Purgatory
Elite Member


Date Joined Oct 2008
Total Posts : 25372
   Posted 7/9/2009 4:20 PM (GMT -6)   
When I was on BlueCross BlueShield of SC, they didn't care if it was robotic or open, it was my choice all the way, and that would have gone for Proton or IMGT, again, my choice. I am now on my wife's insurance, and they are even more open.

Must vary state to state.
Age 56, 56 at DX, PSA 7/7 5.8, 7/8 12.3,9/8 14.5
3rd Biopsy Sept 08: Positive 7 of 7 cores, 40-90%, Gleason 7, 4+3
Open RP surgery 11/14/8, Right nerves spared, 4 days hospital, staples out 11/24/8, 5th cath out on 1/19/9
Post-surgery Pathlogy Report:Gleason 3+4=7, pT2c, 42 grm, tumor 20%, Contained in capsular, clear margins, clear lymph nodes 
First PSA Post Surgery   2/9 .05, 5/9 .10, 6/9 .11, July 13 - meet with radiation oncologist
 
 


Purgatory
Elite Member


Date Joined Oct 2008
Total Posts : 25372
   Posted 7/9/2009 4:23 PM (GMT -6)   
lifeguyd, i tend to agree with you, years of having unregulated "free enterprise" medical costs rising out of the world hasn't helped any of us. that's why we pay such ridiculous amounts for meds that are cheap anywhere else in the world.

i am willing to give the new admin a chance at this, already has the drug companies, the AMA, and the hopsitals willing to deal, that's never happened before
Age 56, 56 at DX, PSA 7/7 5.8, 7/8 12.3,9/8 14.5
3rd Biopsy Sept 08: Positive 7 of 7 cores, 40-90%, Gleason 7, 4+3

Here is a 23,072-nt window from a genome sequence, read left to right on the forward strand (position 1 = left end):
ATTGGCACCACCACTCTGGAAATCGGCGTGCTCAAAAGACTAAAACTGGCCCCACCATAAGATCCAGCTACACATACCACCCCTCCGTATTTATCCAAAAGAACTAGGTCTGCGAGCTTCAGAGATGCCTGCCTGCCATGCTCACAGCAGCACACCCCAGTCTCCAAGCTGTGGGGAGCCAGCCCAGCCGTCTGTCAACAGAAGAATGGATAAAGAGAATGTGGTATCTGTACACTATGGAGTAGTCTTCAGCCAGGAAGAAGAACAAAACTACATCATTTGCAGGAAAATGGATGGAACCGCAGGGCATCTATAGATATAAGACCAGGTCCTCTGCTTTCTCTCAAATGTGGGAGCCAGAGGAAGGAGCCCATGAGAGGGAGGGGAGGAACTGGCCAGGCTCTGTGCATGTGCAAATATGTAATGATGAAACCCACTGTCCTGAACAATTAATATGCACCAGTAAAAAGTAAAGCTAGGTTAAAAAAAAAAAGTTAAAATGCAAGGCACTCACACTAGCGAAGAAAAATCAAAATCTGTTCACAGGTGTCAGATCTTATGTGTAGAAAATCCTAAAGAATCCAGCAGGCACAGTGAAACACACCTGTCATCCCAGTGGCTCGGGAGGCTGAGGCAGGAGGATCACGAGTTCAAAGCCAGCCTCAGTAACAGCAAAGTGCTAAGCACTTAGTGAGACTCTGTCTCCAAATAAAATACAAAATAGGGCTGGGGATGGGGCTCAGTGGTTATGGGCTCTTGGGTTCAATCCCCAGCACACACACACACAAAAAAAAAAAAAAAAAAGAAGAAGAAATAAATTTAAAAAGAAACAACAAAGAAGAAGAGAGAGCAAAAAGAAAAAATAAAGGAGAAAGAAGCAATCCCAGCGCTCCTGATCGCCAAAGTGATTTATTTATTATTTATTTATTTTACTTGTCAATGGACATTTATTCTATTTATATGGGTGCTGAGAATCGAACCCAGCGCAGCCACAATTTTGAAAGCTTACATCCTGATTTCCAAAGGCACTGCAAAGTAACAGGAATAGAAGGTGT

Open RP surgery 11/14/8, Right nerves spared, 4 days hospital, staples out 11/24/8, 5th cath out on 1/19/9
Post-surgery Pathlogy Report:Gleason 3+4=7, pT2c, 42 grm, tumor 20%, Contained in capsular, clear margins, clear lymph nodes 
First PSA Post Surgery   2/9 .05, 5/9 .10, 6/9 .11, July 13 - meet with radiation oncologist
 
 


John T
Veteran Member


Date Joined Nov 2008
Total Posts : 4204
   Posted 7/9/2009 6:08 PM (GMT -6)   

lifegyd,

I guess you have never been treated in a govt run VA hospital or ever had to wait 7 months for a VA claim to be processed (still waiting). I'll take my chances with the private sector anyday. I spent 4 mos in a VA Hospital and it was no fun. I've seen the low cost solution, apathetic staff, poor doctors and 3 tries to get anything done right.

I checked into in the emergency room at my local hospital Tuesday night with chest pains. I was on a machine in less than 20 sec and in 1 hour I had two EKGs, chest Xrays,  and complete lab analysis. It turned out to be low potassium. I was treated like I had checked into the Ritz Carlton.

JT


lifeguyd
Veteran Member


Date Joined Jul 2006
Total Posts : 674
   Posted 7/9/2009 7:45 PM (GMT -6)   
John T said...

lifegyd,

I guess you have never been treated in a govt run VA hospital or ever had to wait 7 months for a VA claim to be processed (still waiting). I'll take my chances with the private sector anyday. I spent 4 mos in a VA Hospital and it was no fun. I've seen the low cost solution, apathetic staff, poor doctors and 3 tries to get anything done right.

I checked into in the emergency room at my local hospital Tuesday night with chest pains. I was on a machine in less than 20 sec and in 1 hour I had two EKGs, chest Xrays,  and complete lab analysis. It turned out to be low potassium. I was treated like I had checked into the Ritz Carlton.

JT

I think we are talking about apples and oranges.  I agree that the VA has had it's difficulties, however so do 100's of private hospitals.  I am not talking about the government running hospitals, I'm talking about the government regulating and yes offering a fair affordable medical plan.  They already do it with Medicare.  I am happy to report that while on Medicare I have never had a complaint, nor a procedure denied or a problem with my paper work.  I pay my partB and a supplement and get virtually 100% coverage including Rx drugs.

If they can do it for retirees, they can do it for everyone.  It will cost more, but everyone should be required to pay their fair share.